The narrative is simple and concise. Lieberman’s Iraq policy during the campaign advocated increased embedding as a means of withdrawing troops, and stated that increased embedding should be achieved by redeploying troops already in Iraq, not sending more troops to the region. Less than one month after the election Lieberman had contradicted each of these positions, calling for more troops in the region and arguing that such troops were needed in order to expand the embedding strategy.
These are specific repudiations by Lieberman of the central tenets of his military policy in Iraq; a complete about-face by a politician within literally days of the election on an issue so significant that it dominated the elections as no issue has since the Watergate/Nixon pardon issue in the 1974 mid-terms. In sum, immediately after the election Lieberman proceeded to urge precisely what he had told Connecticut voters he opposed – sending more troops to Iraq – and thereby misled the voters on the single issue that was most important to the greatest number of voters in Connecticut.
And he appears to have done so with impunity. By early January, after formally calling on Bush to send more troops to the region, Lieberman was confident enough that his u-turn had escaped notice that he told the Stamford Advocate: "I didn't change my position, and I'm grateful I was able to win the election with broad 'tri-partisan' support. There should not be any shock about the position I'm taking now." The mind reels at the effrontery of Lieberman’s claim.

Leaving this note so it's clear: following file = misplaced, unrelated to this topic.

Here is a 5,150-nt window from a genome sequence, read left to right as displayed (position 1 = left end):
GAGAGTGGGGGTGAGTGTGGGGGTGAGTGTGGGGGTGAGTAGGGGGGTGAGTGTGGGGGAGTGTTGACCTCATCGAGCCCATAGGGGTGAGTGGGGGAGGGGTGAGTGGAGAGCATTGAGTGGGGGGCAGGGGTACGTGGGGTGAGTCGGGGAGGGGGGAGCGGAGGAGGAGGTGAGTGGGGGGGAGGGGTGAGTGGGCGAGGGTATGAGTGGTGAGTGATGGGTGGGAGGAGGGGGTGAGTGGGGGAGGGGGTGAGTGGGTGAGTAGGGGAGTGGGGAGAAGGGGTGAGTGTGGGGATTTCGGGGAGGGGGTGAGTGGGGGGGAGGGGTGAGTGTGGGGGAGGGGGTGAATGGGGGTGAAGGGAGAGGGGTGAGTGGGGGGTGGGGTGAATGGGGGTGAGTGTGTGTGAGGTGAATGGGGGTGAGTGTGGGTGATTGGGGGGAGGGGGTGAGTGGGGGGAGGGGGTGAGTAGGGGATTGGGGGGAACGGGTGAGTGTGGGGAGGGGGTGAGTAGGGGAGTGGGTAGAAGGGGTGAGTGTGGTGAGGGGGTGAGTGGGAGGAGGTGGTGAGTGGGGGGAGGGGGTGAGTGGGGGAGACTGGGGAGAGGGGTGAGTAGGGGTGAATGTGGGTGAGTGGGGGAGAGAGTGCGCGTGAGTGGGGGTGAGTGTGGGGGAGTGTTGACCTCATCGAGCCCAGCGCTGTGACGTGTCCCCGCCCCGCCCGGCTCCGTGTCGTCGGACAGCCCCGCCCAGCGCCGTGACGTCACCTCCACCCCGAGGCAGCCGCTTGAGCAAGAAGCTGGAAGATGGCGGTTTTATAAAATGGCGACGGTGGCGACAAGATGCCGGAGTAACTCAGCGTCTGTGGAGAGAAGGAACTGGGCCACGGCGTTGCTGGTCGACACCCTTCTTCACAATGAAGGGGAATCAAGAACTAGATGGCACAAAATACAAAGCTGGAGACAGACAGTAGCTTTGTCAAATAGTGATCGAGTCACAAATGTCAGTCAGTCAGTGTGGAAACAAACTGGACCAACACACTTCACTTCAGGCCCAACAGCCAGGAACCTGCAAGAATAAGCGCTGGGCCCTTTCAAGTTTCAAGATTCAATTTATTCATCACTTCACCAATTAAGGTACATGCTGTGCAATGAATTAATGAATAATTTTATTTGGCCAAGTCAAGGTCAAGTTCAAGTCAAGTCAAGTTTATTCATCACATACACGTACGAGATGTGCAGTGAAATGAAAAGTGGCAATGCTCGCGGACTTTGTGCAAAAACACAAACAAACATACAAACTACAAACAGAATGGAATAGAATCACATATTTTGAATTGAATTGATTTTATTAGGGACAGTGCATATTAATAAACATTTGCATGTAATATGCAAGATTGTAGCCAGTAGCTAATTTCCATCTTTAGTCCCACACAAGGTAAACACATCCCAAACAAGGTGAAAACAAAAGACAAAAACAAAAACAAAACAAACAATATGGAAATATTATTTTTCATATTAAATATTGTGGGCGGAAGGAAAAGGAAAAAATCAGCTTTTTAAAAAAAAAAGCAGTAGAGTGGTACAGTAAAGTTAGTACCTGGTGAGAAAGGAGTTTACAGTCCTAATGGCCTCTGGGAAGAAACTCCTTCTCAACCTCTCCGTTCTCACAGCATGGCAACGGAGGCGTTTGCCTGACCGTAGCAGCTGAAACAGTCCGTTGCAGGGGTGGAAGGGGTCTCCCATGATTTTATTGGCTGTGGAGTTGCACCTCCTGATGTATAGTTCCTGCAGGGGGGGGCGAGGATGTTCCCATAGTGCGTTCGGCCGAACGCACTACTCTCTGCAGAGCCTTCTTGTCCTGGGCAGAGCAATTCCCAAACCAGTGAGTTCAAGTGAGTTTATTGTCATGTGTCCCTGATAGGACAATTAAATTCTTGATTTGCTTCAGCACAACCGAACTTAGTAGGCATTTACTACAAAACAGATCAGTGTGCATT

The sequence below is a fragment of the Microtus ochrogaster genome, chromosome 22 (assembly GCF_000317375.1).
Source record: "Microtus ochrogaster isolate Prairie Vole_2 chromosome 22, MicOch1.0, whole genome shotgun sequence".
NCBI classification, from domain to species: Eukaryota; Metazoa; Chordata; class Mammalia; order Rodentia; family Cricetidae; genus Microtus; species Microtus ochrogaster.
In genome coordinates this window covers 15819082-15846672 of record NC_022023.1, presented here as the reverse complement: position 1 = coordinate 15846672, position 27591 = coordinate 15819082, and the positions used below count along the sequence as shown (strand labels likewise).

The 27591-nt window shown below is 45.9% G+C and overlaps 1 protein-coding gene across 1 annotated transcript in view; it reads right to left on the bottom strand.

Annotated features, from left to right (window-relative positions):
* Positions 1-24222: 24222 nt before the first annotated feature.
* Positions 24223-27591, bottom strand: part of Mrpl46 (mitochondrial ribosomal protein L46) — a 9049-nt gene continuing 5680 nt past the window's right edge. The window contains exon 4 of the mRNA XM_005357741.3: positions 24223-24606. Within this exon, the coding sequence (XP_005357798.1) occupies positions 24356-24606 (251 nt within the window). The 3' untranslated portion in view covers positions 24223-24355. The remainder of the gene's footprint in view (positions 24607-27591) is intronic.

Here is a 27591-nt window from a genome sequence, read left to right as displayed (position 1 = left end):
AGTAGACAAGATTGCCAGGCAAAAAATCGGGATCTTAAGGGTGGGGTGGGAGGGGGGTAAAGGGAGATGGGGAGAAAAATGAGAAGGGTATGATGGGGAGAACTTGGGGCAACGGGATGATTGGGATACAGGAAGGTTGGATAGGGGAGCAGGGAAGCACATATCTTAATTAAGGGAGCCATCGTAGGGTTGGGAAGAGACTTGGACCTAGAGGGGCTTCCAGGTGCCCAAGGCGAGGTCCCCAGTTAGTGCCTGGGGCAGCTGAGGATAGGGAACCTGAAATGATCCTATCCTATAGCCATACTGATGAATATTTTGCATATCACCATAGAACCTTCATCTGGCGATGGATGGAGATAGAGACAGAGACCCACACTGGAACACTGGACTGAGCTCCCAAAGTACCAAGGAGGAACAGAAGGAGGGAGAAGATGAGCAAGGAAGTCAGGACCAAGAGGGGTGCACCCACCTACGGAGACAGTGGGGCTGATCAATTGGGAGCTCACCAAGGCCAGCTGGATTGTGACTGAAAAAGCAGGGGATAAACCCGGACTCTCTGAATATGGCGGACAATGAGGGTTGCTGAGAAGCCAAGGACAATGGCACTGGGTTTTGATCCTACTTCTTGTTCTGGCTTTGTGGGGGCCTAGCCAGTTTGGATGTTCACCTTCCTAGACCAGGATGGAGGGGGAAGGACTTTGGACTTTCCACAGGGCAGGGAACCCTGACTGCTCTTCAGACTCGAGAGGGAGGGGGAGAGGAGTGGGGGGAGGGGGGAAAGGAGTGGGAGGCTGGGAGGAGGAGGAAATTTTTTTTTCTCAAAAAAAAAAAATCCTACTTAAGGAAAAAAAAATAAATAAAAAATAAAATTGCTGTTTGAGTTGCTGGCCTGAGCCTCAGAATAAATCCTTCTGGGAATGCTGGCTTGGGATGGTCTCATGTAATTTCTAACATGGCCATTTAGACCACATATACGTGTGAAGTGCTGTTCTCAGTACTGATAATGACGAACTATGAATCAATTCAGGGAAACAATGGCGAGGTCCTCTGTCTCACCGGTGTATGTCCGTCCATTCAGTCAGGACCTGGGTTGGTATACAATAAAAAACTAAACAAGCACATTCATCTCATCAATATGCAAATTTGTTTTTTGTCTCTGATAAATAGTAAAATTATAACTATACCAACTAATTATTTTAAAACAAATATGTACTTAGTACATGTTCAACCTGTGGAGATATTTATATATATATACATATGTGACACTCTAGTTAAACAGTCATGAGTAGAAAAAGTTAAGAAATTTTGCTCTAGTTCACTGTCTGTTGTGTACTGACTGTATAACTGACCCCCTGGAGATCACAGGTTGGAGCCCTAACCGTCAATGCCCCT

The simplicity and concision of this narrative, traits generally conducive to mass media dissemination, may have actually worked against more widespread reporting of Lieberman’s deceit. It is so simple, concise and completely irreconcilable with the dominant Lieberman narrative that the media would have to revise the prevailing narrative, which states that Lieberman is a uniquely civilized, principled and gracious figure in contemporary politics. And, as any astute observer of the media would agree, the narrative, once established, acquires both a certain critical mass and momentum in political reporting in the corporate media, moving forward regardless of the authenticity of the narrative, developing a lateral moraine of facts and information consistent with the narrative and leaving behind anything contradictory or inconsistent. And so John McCain can retain a reputation of a maverick and straight-talker even as he becomes an increasingly doctrinaire conservative in his efforts to nail down the GOP nomination for president, with predictable adverse consequences for “straight talk” as a result of McCain’s serial repudiations of prior positions. Similarly, Lieberman appears to be retaining his “eagle scout” reputation even as evidence of vengeful, petty, coarse and deceitful behavior has mounted.
To date, the story of Lieberman’s deception of Connecticut voters on the Iraq issue has proved no match for the prevailing Lieberman narrative, one which Lieberman has assiduously nurtured for thirty years. He has much invested in it; indeed it is his principal political asset. An effective politician will leverage his popular narrative, as Nixon did his reputation for staunch anti-communism. Almost any other politician would have been crucified by the right wing for bending toward Red China, but the man who nailed Alger Hiss and waved his finger in Khrushchev’s face in the Kitchen debate had the anti-communist capital to deflect a charge of being “soft on communism.” In the same way, Lieberman exploited his popular image to engage in very aggressive campaign tactics that would have branded any other politician as thuggish.